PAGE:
So I say all this to come to this point: I knew nothing other than being a mom, and I have struggled to find who I am as a woman. People tend to forget that you never stop being a woman, but that you feel you have to stop your innermost desires and wants because you are a mother. Most people forget that you are first and foremost a woman.
Now that my children are adults, it took them some time to see who I am because single parents tend to coddle their children more than usual. It also took me some time to let go and let them be adults. Mothers have to realize that you will never stop being their parent, but there comes a time you just have to let go and be sure that you equipped them with the skills to be able to make their own choices and their own path.
I have to say I am extremely happy and eager to find myself once again. You get so used to the daily routine of worrying and having to do things that you forget yourself. You get consumed with what is going on in your kids’ lives, especially if your children live with you. Now that they are adults, there is time for me. It’s refreshing to see everyone finding their own way and making their own choices. It’s refreshing to have them visit, and I look forward to the days of going out with my daughters to do girlie things and catch up on their lives. I look forward to being invited to dinners at their house and having to do nothing but contribute a dish. It has not been an easy journey to get to this point of taking care of myself, but I have to say that it’s been a worthwhile life lesson for everyone. Being a single parent is tough. You’re always second guessing yourself, and you’re always over compensating. It’s wonderful to stop overcompensating. I wish I’d done it sooner.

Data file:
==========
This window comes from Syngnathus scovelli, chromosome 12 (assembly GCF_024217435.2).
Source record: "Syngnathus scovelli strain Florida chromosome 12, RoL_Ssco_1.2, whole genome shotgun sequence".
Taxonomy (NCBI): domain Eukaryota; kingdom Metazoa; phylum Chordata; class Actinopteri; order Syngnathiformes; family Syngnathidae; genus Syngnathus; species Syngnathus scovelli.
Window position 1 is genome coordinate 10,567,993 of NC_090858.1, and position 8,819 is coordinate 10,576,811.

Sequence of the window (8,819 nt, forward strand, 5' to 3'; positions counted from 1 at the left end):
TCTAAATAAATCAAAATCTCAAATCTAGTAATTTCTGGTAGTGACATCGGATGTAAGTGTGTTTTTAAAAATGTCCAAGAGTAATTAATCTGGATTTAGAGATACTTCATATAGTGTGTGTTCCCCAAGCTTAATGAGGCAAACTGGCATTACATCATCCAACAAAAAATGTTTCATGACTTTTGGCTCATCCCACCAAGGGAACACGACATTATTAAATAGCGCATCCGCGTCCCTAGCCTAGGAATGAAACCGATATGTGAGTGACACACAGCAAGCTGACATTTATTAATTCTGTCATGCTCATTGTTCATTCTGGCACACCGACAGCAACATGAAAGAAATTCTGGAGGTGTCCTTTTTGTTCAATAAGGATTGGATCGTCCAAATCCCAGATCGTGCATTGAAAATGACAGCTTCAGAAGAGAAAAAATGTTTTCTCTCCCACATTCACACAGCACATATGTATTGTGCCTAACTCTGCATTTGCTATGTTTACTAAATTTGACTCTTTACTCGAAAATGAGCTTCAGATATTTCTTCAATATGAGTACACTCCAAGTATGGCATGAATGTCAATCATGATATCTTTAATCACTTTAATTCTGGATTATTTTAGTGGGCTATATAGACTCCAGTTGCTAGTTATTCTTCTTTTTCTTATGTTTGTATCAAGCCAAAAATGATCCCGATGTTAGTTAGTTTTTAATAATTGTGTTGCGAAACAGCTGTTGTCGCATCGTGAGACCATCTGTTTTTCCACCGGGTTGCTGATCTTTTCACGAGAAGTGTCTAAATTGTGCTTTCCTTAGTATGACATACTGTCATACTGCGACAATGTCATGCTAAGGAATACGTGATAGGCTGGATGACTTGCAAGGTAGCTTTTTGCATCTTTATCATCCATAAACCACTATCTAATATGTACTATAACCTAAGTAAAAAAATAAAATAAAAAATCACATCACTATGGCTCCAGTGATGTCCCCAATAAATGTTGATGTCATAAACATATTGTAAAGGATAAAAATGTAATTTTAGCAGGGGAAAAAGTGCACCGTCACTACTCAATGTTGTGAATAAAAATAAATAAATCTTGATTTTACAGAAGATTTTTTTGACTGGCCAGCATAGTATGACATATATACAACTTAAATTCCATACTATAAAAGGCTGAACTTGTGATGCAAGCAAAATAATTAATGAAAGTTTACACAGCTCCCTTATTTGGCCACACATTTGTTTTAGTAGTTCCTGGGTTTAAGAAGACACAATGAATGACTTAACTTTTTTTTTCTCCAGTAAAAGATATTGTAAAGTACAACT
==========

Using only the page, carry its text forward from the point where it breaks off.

These past few years have been one of personal growth, looking at myself deeper than deep, being honest with myself and, more than ever, taking true ownership of my actions – and my lack of action – in areas that I had been ignoring or just didn’t want to face.
Being a single mother is no joke. You will go through many emotions and you will go through many a moment where you feel alone because you are doing the job of two people. You feel left out because everyone at family events has their husbands there, while you walk in with your four kids. You’re looked at as a failure because you’re divorced or you have decided to stay alone; trying to have a relationship is never easy when you have to pay attention to four kids growing up, going through adolescence, and dealing with attitudes, arguments, doctor’s appointments, parent-teacher conferences, and school meetings, all while trying to keep food on the table, having a full-time job, and still, in some way, having a life of your own.
Be encouraged, my single moms. Be who you are and never second guess your accomplishments. Always give yourself credit for the job you do, and remember – never lose yourself in the process. Love yourself and love yourself a lot. Practice radical self-love every day, because at the end of the day, the kids will leave and you will find yourself lost if you have made your children your one and only focus. Remember: You are first and foremost a person.